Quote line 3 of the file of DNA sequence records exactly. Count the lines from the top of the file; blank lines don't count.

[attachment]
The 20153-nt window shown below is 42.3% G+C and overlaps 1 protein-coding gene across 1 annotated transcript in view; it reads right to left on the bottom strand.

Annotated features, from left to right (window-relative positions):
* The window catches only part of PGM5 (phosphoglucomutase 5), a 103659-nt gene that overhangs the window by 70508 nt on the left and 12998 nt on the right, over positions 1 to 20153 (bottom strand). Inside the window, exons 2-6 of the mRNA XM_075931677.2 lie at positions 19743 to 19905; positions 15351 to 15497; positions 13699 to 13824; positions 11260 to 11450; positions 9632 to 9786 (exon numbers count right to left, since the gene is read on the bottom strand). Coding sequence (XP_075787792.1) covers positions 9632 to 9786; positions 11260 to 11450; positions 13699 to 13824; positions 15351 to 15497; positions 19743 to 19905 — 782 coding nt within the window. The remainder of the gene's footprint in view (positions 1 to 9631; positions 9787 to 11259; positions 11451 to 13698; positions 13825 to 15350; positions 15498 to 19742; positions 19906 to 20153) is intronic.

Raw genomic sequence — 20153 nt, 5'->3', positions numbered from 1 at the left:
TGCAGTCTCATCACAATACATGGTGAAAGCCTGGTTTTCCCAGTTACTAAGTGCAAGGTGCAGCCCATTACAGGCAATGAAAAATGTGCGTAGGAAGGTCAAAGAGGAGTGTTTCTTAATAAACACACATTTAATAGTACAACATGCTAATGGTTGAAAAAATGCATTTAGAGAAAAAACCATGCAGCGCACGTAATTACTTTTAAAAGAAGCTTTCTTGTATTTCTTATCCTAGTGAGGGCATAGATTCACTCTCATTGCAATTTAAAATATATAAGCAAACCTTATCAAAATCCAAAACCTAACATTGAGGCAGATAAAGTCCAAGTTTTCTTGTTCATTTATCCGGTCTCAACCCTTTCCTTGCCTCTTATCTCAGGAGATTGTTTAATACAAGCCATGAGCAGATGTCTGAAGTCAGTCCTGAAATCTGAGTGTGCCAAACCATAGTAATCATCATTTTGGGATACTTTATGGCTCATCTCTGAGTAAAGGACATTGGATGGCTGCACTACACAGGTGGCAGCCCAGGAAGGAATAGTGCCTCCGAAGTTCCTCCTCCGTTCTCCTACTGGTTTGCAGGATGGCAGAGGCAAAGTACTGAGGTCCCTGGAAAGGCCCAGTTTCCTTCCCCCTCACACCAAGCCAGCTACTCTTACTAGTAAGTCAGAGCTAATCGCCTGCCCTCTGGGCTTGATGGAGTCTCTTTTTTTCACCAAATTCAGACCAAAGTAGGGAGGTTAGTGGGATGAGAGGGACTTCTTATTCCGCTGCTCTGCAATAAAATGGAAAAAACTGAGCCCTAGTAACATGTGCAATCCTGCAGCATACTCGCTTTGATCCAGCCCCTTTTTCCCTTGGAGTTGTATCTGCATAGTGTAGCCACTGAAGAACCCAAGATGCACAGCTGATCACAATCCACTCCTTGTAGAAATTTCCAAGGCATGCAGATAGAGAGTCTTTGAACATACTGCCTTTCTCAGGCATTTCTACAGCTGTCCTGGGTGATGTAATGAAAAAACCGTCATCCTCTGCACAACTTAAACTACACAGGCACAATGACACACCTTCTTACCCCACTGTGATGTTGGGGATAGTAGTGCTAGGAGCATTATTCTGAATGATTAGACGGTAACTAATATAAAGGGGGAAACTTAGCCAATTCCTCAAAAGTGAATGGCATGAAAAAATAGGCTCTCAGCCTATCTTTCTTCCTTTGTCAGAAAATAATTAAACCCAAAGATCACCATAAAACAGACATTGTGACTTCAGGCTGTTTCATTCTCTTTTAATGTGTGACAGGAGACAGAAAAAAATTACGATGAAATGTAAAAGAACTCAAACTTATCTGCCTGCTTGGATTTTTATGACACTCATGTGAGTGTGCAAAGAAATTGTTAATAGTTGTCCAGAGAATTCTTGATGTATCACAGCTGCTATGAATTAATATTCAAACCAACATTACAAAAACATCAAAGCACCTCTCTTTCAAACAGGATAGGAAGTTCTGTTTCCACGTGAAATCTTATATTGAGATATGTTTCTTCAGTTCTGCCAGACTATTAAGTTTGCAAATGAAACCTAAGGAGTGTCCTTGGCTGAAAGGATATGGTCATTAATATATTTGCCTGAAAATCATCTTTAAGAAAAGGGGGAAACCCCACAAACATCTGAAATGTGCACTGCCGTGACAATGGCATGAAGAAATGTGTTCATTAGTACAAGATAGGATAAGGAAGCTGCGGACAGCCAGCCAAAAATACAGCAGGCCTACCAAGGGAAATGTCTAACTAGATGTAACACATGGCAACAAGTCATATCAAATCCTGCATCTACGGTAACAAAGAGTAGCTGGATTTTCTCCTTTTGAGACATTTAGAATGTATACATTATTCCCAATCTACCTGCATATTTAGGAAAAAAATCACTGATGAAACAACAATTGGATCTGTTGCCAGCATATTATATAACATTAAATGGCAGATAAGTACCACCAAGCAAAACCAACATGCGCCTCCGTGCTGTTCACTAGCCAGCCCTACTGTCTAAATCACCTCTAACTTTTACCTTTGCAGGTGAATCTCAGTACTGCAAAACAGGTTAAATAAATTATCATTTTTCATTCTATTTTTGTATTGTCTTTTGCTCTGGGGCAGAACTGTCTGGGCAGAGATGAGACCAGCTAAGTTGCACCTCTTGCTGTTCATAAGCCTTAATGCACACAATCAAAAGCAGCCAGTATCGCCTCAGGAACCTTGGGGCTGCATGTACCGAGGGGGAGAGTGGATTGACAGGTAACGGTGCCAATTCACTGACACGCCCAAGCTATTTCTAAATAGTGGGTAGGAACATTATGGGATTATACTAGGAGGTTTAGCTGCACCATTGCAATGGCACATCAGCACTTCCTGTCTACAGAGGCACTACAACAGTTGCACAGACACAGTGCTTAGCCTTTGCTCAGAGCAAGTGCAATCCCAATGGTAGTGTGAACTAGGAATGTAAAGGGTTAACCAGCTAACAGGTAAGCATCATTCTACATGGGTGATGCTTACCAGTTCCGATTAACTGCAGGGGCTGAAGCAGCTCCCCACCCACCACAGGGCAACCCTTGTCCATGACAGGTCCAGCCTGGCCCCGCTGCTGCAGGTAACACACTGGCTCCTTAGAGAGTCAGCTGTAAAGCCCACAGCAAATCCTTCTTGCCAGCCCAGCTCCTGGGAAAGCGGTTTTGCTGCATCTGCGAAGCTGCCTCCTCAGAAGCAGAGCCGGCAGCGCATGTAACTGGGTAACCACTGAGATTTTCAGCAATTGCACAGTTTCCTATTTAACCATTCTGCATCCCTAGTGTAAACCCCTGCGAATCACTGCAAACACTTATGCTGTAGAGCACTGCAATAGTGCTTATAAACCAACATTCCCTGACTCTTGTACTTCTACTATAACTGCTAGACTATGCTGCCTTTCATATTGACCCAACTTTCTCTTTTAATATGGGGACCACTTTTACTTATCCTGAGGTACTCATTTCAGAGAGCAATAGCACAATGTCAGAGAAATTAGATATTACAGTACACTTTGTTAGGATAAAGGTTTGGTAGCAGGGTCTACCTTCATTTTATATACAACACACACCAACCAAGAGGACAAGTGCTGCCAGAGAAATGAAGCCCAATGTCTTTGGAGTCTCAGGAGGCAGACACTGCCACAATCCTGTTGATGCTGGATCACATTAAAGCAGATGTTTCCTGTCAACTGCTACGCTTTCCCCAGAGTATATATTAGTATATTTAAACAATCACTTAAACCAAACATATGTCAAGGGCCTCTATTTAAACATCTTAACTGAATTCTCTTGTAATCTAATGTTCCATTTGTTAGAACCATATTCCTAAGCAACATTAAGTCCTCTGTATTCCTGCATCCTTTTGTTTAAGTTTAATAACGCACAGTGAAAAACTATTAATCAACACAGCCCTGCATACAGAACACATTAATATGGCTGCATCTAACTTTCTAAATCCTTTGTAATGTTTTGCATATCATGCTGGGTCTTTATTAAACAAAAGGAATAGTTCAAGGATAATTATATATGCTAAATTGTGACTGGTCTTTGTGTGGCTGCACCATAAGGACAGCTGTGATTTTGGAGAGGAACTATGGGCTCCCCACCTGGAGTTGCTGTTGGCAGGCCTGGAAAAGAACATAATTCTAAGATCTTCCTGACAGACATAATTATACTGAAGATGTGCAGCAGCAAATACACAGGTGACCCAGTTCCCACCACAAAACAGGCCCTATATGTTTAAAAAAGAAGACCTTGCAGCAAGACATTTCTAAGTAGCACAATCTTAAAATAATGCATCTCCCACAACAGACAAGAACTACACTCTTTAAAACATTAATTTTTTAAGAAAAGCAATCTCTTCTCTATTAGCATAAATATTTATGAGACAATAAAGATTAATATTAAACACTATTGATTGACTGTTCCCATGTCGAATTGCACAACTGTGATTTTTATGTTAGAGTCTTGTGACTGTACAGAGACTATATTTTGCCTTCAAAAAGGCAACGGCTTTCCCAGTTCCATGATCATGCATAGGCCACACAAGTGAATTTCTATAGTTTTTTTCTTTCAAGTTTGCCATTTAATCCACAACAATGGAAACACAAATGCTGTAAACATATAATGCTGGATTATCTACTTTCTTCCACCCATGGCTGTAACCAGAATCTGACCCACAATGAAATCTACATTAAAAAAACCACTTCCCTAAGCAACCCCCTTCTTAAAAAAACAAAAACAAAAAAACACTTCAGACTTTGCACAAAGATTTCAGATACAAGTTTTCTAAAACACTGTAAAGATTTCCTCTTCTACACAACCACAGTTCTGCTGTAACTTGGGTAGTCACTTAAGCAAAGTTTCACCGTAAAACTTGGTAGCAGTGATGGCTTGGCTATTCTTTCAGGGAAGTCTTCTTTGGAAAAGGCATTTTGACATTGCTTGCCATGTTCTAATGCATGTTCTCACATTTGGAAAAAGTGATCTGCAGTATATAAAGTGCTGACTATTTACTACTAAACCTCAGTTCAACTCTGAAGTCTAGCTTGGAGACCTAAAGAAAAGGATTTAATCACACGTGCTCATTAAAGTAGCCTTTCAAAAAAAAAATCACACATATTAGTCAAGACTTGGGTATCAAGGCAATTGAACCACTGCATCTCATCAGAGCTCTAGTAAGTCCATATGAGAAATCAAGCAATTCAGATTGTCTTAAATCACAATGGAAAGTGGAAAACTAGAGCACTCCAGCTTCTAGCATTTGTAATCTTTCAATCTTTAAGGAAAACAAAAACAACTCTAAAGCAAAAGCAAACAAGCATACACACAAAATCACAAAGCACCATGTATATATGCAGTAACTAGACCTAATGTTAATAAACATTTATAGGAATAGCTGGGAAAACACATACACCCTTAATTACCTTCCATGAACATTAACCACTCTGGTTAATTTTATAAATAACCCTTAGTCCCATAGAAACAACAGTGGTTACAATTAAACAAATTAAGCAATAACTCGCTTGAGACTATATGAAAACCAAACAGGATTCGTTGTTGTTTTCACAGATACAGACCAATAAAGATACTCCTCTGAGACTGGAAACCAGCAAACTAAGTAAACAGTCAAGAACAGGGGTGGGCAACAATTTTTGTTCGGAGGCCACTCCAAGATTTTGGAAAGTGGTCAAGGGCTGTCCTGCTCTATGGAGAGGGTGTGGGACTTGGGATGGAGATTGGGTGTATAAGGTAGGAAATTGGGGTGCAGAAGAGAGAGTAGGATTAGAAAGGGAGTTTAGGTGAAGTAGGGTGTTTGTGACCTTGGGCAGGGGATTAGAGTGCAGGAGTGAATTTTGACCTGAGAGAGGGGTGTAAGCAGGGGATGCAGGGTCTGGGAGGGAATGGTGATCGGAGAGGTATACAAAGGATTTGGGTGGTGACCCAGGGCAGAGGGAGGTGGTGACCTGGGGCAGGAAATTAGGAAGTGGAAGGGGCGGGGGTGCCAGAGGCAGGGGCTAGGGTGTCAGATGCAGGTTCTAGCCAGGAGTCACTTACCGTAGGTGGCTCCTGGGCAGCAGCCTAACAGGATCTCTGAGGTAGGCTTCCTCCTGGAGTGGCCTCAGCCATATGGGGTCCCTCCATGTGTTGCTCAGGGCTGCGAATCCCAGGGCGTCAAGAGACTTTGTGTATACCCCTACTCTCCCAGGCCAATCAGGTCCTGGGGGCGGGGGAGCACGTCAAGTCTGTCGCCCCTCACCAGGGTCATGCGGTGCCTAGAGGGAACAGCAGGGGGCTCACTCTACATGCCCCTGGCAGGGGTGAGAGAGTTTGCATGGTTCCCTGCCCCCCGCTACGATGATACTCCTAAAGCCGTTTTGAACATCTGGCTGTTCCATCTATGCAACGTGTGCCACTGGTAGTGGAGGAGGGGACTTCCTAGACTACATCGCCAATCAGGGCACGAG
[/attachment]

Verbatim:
* The window catches only part of PGM5 (phosphoglucomutase 5), a 103659-nt gene that overhangs the window by 70508 nt on the left and 12998 nt on the right, over positions 1 to 20153 (bottom strand). Inside the window, exons 2-6 of the mRNA XM_075931677.2 lie at positions 19743 to 19905; positions 15351 to 15497; positions 13699 to 13824; positions 11260 to 11450; positions 9632 to 9786 (exon numbers count right to left, since the gene is read on the bottom strand). Coding sequence (XP_075787792.1) covers positions 9632 to 9786; positions 11260 to 11450; positions 13699 to 13824; positions 15351 to 15497; positions 19743 to 19905 — 782 coding nt within the window. The remainder of the gene's footprint in view (positions 1 to 9631; positions 9787 to 11259; positions 11451 to 13698; positions 13825 to 15350; positions 15498 to 19742; positions 19906 to 20153) is intronic.